There is something to be said about witnessing an artist, who has received the incredible amount of support Kyle has, materialize an idea into a fully produced performance with beautifully tailored costumes, a standout musical performance, and subtle yet, incredibly powerful video footage. As a 2013 MacArthur Fellow and New York Live Arts’ 2012-2014 Resident Commissioned Artist, Kyle Abraham was offered a salary, health benefits, two years of residency time and a commission of a new work to premiere at New York Live Arts. Abraham in return created a work that overflows with stimuli–a post-modern sensibility that gives his concept the bit of edge it needs.
His latest work, When the wolves came in, is a tryptich of three dances revolving around lineage, identity, and racist politics. The work is one of two presented during his season at New York Live Arts, both of which were inspired by the jazz album and civil rights statement “We Insist! Max Roach’s ‘Freedom Now Suite.’ ” The movement, however, is ambiguous. Although politically charged, it carries a certain casualness that doesn’t make its reading explicit.
The first dance in the tryptich was named after the evening’s title, bringing Abraham’s contemporary issues to another more natural world. The dancers were fitted in luxurious beehive wigs and minimalist dancewear, within a set of crisp white, evoking a futuristic take on the era of Louis the XIV. Groups of three to four performers watched one another like enemy wolf packs about to attack. Tension reigned. One of the more charged moments involved a white male dancer bringing an African-American female dancer to her hands and knees and walking her like a dog. These relationships developed and became more humane, but a bitter taste from those moments remained.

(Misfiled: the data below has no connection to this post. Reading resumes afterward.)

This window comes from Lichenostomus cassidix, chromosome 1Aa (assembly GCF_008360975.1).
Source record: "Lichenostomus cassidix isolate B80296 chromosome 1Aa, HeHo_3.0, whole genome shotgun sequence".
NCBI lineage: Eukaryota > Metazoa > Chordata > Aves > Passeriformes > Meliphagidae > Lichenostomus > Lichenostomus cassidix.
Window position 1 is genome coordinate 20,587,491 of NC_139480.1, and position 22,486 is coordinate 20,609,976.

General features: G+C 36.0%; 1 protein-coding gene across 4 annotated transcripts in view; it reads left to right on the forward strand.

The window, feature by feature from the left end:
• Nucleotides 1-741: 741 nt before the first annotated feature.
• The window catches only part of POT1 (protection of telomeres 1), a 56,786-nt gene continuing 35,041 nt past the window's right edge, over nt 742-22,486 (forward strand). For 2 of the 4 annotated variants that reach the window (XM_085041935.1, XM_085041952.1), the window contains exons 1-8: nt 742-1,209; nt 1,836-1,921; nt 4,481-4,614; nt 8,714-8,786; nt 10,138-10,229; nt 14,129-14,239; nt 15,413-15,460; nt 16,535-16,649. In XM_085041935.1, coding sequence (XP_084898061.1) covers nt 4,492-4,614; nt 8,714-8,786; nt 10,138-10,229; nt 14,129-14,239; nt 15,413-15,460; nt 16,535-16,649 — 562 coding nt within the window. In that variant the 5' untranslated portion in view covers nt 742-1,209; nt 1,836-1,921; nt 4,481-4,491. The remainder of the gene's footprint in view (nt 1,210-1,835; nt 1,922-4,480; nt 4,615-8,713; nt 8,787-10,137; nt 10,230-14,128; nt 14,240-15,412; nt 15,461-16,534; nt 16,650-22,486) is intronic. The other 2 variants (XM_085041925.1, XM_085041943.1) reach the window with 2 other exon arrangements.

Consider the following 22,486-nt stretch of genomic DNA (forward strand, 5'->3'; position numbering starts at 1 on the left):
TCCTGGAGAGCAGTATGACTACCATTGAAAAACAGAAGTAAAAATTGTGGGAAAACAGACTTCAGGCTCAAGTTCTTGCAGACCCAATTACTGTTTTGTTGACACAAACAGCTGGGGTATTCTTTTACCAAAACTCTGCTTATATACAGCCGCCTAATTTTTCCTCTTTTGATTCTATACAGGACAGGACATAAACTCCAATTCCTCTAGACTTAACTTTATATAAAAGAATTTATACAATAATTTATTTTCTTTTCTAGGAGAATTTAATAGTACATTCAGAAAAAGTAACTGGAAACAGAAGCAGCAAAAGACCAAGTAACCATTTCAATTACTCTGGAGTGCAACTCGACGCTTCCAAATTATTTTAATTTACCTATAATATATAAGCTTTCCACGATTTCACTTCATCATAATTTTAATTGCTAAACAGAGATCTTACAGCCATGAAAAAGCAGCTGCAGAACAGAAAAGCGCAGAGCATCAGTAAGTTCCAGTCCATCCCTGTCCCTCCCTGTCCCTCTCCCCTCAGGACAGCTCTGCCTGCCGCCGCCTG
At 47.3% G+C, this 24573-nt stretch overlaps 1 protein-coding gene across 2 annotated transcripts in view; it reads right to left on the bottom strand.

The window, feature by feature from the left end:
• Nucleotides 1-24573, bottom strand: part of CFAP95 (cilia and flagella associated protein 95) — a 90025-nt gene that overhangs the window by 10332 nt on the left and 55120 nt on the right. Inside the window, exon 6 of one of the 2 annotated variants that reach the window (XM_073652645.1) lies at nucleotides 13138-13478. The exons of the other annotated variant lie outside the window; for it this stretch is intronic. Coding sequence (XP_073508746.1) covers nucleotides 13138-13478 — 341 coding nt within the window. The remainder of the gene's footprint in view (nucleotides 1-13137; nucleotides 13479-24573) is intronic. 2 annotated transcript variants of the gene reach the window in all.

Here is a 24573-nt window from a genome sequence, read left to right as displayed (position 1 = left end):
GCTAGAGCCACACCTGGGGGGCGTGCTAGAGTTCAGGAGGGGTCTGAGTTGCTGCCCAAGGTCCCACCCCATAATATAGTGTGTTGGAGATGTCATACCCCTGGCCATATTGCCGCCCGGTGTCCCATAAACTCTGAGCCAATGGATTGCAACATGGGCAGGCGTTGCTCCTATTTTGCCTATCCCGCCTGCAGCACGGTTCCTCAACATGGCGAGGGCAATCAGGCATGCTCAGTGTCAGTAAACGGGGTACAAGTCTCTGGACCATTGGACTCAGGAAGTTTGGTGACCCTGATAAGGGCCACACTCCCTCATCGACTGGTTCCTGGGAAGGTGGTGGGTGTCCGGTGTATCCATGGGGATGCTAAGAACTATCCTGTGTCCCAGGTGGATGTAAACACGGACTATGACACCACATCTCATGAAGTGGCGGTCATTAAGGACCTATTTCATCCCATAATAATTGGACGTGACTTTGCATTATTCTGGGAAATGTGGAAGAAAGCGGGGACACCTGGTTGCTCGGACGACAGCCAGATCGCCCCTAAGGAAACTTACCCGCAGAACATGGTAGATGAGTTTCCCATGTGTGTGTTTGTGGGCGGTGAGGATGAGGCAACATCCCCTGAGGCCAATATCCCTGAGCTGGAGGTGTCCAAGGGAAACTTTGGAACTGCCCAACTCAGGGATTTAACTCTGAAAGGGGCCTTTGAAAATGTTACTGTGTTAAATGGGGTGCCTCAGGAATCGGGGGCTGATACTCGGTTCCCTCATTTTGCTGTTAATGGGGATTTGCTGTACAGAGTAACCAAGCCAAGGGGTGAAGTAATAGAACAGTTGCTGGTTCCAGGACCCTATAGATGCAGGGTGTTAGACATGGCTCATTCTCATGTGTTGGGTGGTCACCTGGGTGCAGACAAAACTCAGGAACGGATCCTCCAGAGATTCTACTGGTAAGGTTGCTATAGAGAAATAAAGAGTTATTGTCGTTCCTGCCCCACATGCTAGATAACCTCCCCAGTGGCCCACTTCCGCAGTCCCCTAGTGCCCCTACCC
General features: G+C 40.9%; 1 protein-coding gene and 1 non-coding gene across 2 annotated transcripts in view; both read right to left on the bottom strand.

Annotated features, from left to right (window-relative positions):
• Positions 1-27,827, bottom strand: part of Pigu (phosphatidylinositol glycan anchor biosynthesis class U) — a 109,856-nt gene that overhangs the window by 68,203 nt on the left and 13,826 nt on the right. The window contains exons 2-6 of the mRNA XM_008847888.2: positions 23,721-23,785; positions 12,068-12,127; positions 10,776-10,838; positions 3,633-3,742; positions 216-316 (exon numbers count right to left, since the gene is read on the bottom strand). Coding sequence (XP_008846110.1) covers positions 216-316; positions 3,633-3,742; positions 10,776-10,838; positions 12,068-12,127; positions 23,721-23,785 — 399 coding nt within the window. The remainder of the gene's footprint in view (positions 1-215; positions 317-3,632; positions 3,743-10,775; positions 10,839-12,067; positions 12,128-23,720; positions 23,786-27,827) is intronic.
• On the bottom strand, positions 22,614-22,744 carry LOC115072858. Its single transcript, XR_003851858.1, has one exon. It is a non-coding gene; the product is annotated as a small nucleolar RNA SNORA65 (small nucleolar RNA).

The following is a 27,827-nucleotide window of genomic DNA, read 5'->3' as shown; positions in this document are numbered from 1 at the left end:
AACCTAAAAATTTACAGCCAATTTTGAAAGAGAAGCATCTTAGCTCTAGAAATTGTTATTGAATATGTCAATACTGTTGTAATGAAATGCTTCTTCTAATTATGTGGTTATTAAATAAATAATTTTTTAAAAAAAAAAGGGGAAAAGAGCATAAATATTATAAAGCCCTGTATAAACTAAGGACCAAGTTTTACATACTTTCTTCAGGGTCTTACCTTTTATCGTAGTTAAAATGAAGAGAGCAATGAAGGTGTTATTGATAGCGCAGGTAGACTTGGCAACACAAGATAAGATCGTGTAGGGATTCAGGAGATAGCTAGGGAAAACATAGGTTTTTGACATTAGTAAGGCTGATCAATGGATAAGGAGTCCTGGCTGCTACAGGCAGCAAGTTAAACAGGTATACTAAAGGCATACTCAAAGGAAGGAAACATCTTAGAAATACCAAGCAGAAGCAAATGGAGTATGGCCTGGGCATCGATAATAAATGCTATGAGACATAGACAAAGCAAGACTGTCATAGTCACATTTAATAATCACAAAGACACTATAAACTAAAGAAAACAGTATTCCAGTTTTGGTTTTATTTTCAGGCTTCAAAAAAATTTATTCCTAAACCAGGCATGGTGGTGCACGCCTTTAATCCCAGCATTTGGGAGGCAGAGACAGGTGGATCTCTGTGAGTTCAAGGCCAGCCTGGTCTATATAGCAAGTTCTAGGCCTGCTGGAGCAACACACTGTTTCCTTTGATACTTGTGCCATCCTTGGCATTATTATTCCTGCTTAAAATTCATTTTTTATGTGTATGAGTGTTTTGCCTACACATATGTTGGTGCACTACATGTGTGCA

The second dance, “Hallowed”, was the most minimalist yet most compelling of the evening, set to the music of gospel recordings by two Civil Rights movement vocalists, Cleo Kennedy and Bertha Gober. Paired with Abraham’s relaxed yet utterly fresh style, it was impossible to listen to these recordings and not feel it in your bones.
The trio featured two female and one male dancer in navy blue jumpsuits. The work wasn’t about gender roles but rather about people. The equal strength in Abraham’s sensual yet brusk movements underlined this focus. Though there is repetition of his staple movements, such as rippling from the head through the torso and sliding on the floor with one leg in arabesque as though the body were fighting something, Abraham got away with it without fatiguing us because the cool factor they bring doesn’t grow old.
“The Gettin’ ” began with music alone, played by Mr. Glasper (piano), Vicente Archer (bass) and Otis Brown III (drums), with Charenee Wade vocals. Though the music for this final section revolved around slavery, the dancing broke free. The piece was incredibly fast paced and specific moments were hard to distill, yet two moments carried resonance. One of them was a duet between Jeremy Jae Neal and Matthew Baker in which they slowly took off their shirts facing the projection of violent scenes from the apartheid while Wade screamed into the microphone. Amidst the larger chaos of the work, the juxtaposition of calm movement plastered on loud music and visuals was incredibly powerful. In addition, two powerful solos featured Tamisha Guy and Connie Shiau. Both women struck out from the work in their outstanding physical abilities presenting themselves as groundbreaking activists in Abraham’s world.
Though his messages were not always self evident there was a unique and transgressive boldness to Abraham’s choreography and overall production that make him an exciting artist for the dance world to support and follow.